You Can’t Have A Have A Healthy Market Economy Without Property Rights. Why Do So Many In Tech Blogosphere Want To Abolish Cyber Property Rights And Cripple The Cyber-Economy?- Part 1 of 2
By David Lowery
Can you imagine the outrage if leading voices in Corporate America started advocating that we abolish all individual private property rights? Citizens could no longer own any property. All property would be collectivized. Citizens could no longer profit by creating and owning things. Further what if these same corporate voices used the justification that private property rights were hindering their ability to innovate?
We’d all laugh. Or man the barricades. This would never happen, right?
Well it is happening. This is exactly what many in the tech blogosphere are arguing we should do in the cyber-economy. These faux revolutionaries are arguing that Intellectual Property and the Internet are incompatible so in the name of “freedom” Intellectual Property must go. In the cyber economy ALL property is intellectual property. This means these folks are advocating for no private property in cyberspace. What does that sound like? Depending on your political leanings this is either some sort of corporate feudalism or a radical form of socialism.
Humans have had a lot of experience with both systems. Feudalism and radical forms of socialism have been practiced in many countries all over the world. Neither of these systems fostered democracy, free speech or anything anyone would regard as freedom. But more importantly these two systems stifled innovation and crippled the economies of the countries that were subjected to these political systems. Generally in order to encourage innovation and wealth creation an economic system must reward and incentivize everyone involved in the process. For example you can’t just reward the distributors of a product and neglect to reward the manufacturer of the product. You would not build a system that incentivized and rewarded innovation in the distribution and servicing of cars but refused to allocate any revenue to the manufacturer of cars.* There would be nothing for the distributors to sell. The only way the system might work is if the distributors managed to steal cars from the innovative neighboring economy that incentivizes and rewards the car creators. BTW this is exactly how YouTube and File-sharing sites manage to survive.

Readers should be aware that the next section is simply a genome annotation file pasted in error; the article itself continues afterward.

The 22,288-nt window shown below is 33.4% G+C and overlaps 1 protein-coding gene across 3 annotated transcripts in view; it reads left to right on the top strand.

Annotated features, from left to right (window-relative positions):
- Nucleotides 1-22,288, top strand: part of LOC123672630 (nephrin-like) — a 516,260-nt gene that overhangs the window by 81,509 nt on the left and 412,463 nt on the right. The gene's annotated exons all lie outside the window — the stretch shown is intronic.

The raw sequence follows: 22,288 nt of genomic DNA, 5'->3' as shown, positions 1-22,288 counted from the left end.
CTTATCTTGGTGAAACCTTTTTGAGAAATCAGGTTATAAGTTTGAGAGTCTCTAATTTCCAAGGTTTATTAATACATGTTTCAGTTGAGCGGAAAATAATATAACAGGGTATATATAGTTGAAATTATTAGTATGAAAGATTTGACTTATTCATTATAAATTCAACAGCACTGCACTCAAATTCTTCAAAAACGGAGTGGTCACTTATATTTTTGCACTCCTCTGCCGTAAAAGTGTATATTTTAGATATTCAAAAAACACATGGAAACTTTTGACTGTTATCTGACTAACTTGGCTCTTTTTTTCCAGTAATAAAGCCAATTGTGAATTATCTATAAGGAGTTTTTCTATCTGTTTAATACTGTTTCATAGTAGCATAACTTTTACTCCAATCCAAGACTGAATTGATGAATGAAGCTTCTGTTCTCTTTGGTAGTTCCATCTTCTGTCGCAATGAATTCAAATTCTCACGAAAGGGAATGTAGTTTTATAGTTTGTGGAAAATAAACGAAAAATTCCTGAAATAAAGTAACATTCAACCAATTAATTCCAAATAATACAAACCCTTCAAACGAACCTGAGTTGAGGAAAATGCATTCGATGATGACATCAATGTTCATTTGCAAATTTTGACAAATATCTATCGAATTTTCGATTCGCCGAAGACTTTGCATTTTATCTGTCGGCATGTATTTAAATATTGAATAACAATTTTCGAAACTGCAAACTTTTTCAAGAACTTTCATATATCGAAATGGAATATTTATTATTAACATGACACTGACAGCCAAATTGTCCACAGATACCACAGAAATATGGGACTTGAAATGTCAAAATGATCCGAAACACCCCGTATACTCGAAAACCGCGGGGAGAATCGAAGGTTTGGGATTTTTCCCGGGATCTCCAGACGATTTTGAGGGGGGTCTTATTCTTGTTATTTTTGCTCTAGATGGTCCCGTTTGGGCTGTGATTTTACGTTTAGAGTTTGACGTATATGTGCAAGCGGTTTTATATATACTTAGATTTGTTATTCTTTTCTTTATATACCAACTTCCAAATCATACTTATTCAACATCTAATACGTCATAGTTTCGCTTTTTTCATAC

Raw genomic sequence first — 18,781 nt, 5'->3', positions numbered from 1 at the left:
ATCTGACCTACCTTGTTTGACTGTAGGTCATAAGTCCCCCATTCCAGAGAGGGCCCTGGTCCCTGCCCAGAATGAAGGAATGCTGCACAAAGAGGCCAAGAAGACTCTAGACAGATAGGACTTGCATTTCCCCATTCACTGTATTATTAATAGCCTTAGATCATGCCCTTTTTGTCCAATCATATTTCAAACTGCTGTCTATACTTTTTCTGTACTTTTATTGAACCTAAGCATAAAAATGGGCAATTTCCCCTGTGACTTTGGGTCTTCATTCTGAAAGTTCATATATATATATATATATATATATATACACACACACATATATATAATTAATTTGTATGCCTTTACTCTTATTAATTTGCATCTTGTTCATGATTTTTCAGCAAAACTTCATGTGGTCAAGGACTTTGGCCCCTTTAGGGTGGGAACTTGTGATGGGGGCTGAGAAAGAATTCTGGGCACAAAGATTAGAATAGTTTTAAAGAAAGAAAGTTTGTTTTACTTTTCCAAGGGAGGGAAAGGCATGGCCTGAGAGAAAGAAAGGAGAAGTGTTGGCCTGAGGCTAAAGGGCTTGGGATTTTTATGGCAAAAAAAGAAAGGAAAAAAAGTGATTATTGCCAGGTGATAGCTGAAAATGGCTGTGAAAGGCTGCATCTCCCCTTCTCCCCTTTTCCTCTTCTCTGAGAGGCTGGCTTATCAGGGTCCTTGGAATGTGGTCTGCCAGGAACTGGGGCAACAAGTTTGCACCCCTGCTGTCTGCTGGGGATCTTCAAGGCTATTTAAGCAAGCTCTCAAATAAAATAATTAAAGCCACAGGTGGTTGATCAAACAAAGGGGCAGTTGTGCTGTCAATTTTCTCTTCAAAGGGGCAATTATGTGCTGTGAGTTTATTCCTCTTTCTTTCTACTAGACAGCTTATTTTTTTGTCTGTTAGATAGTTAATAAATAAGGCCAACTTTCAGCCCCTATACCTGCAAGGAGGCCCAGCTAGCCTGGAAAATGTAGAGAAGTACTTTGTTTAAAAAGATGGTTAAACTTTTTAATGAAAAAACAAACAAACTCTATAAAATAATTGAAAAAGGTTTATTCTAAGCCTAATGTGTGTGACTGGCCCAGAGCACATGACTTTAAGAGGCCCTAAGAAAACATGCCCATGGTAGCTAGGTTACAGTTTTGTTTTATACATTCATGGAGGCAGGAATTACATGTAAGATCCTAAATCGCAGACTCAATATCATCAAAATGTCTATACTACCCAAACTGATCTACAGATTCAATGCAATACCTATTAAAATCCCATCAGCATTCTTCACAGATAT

Now I’ve read enough mystical pseudo revolutionary garbage about the web to know what the responses will be to what i’ve just said. They generally fall into three categories:
“The Internet is different”
“Old Economic laws do not apply to the cyber-economy”
“A magic beaver lives in a spaceship under the Googleplex”
The Internet is different than what? This is never satisfactorily explained. Seems like a funny point but no one has ever been able to convince me (or themselves ) once I press this point.
Old economic laws do not apply to the cyber-economy? Yes they do. There is nothing different or new about the cyber-economy. Goods with near zero marginal costs? We have those in regular-space. We’ve had them for hundreds of years. The list goes on and on. If it makes any difference Google’s Chief economist Hal Varian also thinks the old economic laws apply.
While it’s entirely possible that a magic beaver lives in a spaceship under the Googleplex other pseudo religious and mystical properties assigned to the technology industry and in particular the web are just not true. I will bet anyone $1,000 dollars that 5 years from today The Technological Singularity has not occurred. The Technological Singularity is a Nerd reverse creation myth. Abolishing intellectual property is not gonna turn the web into a super intelligent being and usher in a new age of peace, prosperity and enlightenment.
There are many more quasi religious narratives about the web. Some milder and some stranger. I don’t mean to single out this one. They all need to be debunked and challenged. For all they do is empower demagogues and commence hunts for Apostates.
I realize that what I am saying about robust property rights and healthy economies is nothing new. It’s a rather elementary and banal critique of the Copyleft’s proposed cyber-economy. What is more interesting is why there are so few other voices out there challenging these wackjobs? Why is it left to the singer of a moderately successful cult rock band to challenge this nonsense? That’s the real story here. Where are the grown-ups?